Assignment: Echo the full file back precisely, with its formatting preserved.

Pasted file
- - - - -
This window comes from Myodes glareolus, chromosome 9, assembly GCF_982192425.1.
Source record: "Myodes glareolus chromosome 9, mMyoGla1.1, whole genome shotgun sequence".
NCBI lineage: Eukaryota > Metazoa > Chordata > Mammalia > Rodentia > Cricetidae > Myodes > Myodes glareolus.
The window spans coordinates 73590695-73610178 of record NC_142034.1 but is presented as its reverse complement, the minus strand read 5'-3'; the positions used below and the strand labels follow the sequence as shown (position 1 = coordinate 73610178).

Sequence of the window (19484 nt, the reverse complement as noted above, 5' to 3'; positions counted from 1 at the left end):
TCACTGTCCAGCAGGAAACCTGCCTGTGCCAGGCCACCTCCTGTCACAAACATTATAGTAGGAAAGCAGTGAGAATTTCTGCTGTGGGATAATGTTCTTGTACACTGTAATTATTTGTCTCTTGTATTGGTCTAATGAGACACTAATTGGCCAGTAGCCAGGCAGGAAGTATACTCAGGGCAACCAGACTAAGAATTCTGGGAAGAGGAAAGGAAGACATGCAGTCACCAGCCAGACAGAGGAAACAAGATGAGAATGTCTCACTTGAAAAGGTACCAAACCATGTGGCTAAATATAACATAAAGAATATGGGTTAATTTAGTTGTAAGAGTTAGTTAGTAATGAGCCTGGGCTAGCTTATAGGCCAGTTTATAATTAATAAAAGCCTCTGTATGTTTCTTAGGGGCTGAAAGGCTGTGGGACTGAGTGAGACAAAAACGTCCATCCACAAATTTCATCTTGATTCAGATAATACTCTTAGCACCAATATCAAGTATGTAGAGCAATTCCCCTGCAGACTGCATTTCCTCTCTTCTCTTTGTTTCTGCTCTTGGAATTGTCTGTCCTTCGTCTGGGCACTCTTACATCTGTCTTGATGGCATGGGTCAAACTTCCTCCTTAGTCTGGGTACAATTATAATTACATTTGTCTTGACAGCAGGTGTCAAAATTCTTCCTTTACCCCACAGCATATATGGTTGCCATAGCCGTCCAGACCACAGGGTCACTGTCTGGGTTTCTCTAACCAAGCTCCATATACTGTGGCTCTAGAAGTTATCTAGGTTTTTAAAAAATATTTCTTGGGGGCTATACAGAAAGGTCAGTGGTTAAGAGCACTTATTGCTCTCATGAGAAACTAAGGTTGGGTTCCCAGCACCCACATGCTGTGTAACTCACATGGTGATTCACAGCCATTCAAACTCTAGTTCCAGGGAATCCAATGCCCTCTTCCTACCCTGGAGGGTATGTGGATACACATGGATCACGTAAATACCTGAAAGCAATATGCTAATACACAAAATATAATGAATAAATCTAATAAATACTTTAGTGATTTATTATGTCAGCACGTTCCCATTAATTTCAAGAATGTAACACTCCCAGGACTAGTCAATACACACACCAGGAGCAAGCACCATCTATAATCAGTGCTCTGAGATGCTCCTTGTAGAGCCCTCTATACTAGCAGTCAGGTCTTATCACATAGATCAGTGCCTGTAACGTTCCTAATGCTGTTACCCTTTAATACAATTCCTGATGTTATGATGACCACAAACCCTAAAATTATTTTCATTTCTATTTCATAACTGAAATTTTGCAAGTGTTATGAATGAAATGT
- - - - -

This window comes from Myodes glareolus, chromosome 9, assembly GCF_982192425.1.
Source record: "Myodes glareolus chromosome 9, mMyoGla1.1, whole genome shotgun sequence".
NCBI lineage: Eukaryota > Metazoa > Chordata > Mammalia > Rodentia > Cricetidae > Myodes > Myodes glareolus.
The window spans coordinates 73590695-73610178 of record NC_142034.1 but is presented as its reverse complement, the minus strand read 5'-3'; the positions used below and the strand labels follow the sequence as shown (position 1 = coordinate 73610178).

Sequence of the window (19484 nt, the reverse complement as noted above, 5' to 3'; positions counted from 1 at the left end):
TCACTGTCCAGCAGGAAACCTGCCTGTGCCAGGCCACCTCCTGTCACAAACATTATAGTAGGAAAGCAGTGAGAATTTCTGCTGTGGGATAATGTTCTTGTACACTGTAATTATTTGTCTCTTGTATTGGTCTAATGAGACACTAATTGGCCAGTAGCCAGGCAGGAAGTATACTCAGGGCAACCAGACTAAGAATTCTGGGAAGAGGAAAGGAAGACATGCAGTCACCAGCCAGACAGAGGAAACAAGATGAGAATGTCTCACTTGAAAAGGTACCAAACCATGTGGCTAAATATAACATAAAGAATATGGGTTAATTTAGTTGTAAGAGTTAGTTAGTAATGAGCCTGGGCTAGCTTATAGGCCAGTTTATAATTAATAAAAGCCTCTGTATGTTTCTTAGGGGCTGAAAGGCTGTGGGACTGAGTGAGACAAAAACGTCCATCCACAAATTTCATCTTGATTCAGATAATACTCTTAGCACCAATATCAAGTATGTAGAGCAATTCCCCTGCAGACTGCATTTCCTCTCTTCTCTTTGTTTCTGCTCTTGGAATTGTCTGTCCTTCGTCTGGGCACTCTTACATCTGTCTTGATGGCATGGGTCAAACTTCCTCCTTAGTCTGGGTACAATTATAATTACATTTGTCTTGACAGCAGGTGTCAAAATTCTTCCTTTACCCCACAGCATATATGGTTGCCATAGCCGTCCAGACCACAGGGTCACTGTCTGGGTTTCTCTAACCAAGCTCCATATACTGTGGCTCTAGAAGTTATCTAGGTTTTTAAAAAATATTTCTTGGGGGCTATACAGAAAGGTCAGTGGTTAAGAGCACTTATTGCTCTCATGAGAAACTAAGGTTGGGTTCCCAGCACCCACATGCTGTGTAACTCACATGGTGATTCACAGCCATTCAAACTCTAGTTCCAGGGAATCCAATGCCCTCTTCCTACCCTGGAGGGTATGTGGATACACATGGATCACGTAAATACCTGAAAGCAATATGCTAATACACAAAATATAATGAATAAATCTAATAAATACTTTAGTGATTTATTATGTCAGCACGTTCCCATTAATTTCAAGAATGTAACACTCCCAGGACTAGTCAATACACACACCAGGAGCAAGCACCATCTATAATCAGTGCTCTGAGATGCTCCTTGTAGAGCCCTCTATACTAGCAGTCAGGTCTTATCACATAGATCAGTGCCTGTAACGTTCCTAATGCTGTTACCCTTTAATACAATTCCTGATGTTATGATGACCACAAACCCTAAAATTATTTTCATTTCTATTTCATAACTGAAATTTTGCAAGTGTTATGAATGAAATGT